- Bearish trend line about to be felt yet again.
- Stochastics currently in overbought territory.
- Weaker employment data dragging the pair lower.
Despite some strong selling pressure in the prior session, the Kiwi Dollar seems to have reached a near-term peak which could signal that a reversal is now on the cards. If we do see the pair retreat from the 0.73 handle, the NZD could be dragged as low as the 0.7164 mark which would be broadly in line with the recent fundamental upset which is also worth keeping an eye on.
But first, a closer look at some of the technical readings and the recent price action paints a fairly bearish picture for the immediate future. Probably most noticeably, the long-term descending trend line is proving to be a major source of resistance, eroding much of the prior session’s solid gains. What’s more, capping gains around the 0.7324 mark respects the rather firm zone of resistance that historically exists around this point.
tact for a number of reasons. Primarily, it is because it has historically proven itself to be rather resistant to breakout attempts. However, whilst not shown, the 100 day EMA is also providing dynamic resistance around this level which will certainly be capping upside potential in the short to medium-term.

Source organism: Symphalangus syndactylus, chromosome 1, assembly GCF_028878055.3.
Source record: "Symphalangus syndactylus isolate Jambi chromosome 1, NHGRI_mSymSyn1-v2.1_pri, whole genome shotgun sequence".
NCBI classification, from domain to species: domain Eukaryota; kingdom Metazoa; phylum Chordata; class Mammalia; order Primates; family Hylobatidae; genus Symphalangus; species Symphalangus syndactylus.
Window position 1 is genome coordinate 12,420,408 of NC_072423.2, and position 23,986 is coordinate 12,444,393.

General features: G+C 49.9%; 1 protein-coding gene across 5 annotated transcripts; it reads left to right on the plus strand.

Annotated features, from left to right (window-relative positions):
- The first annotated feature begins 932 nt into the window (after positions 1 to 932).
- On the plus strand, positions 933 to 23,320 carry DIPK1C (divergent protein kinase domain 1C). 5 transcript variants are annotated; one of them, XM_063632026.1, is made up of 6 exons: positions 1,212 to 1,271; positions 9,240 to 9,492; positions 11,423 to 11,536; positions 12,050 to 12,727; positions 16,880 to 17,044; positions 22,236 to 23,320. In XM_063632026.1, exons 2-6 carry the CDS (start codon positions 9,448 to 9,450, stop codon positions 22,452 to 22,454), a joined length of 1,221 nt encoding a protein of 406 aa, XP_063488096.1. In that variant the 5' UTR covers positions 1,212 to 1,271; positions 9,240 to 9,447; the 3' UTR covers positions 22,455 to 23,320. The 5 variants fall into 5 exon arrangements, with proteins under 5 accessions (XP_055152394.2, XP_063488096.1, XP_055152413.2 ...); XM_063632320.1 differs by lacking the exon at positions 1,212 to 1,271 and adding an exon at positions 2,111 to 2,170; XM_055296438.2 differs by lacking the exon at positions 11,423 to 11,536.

However, just because we see some relatively insurmountable resistance by no means ensures that we see a real retracement for the Kiwi Dollar. Fortunately, with the exception of the EMA bias, there are a number of other technical readings hinting at an imminent switch in momentum. Specifically, stochastics are highly overbought on the daily chart which will see selling pressure mount as the session opens. Moreover, the Parabolic SAR is on the verge of inverting from bullish to bearish, a signal typically indicative of a change in the near-term bias.
Indeed, we are already beginning to see the NZD slump despite the broader market swing back to the embattled USD. Some of this negative sentiment will, of course, stem from the surprise uptick in the New Zealand Unemployment Rate from a historically low 4.9% to 5.2%. However, by and large, the market will be reacting to the shifting technical bias which currently suggests a slip back to the 38.2% Fibonacci retracement is warranted.
Ultimately, as the latest employment data is interpreted and digested, the Kiwi Dollar could begin to shake off some of the immediate negative sentiment generated by the results. This would lead to a retesting of the trend line and potentially even a breakout. This being said, without another sizable surge in anti-US sentiment, there is little in the way of fundamental support for such a move within the coming sessions. As a result, the technical bias should carry the day and spark at least a near-term cooling-off for the recently red-hot pair.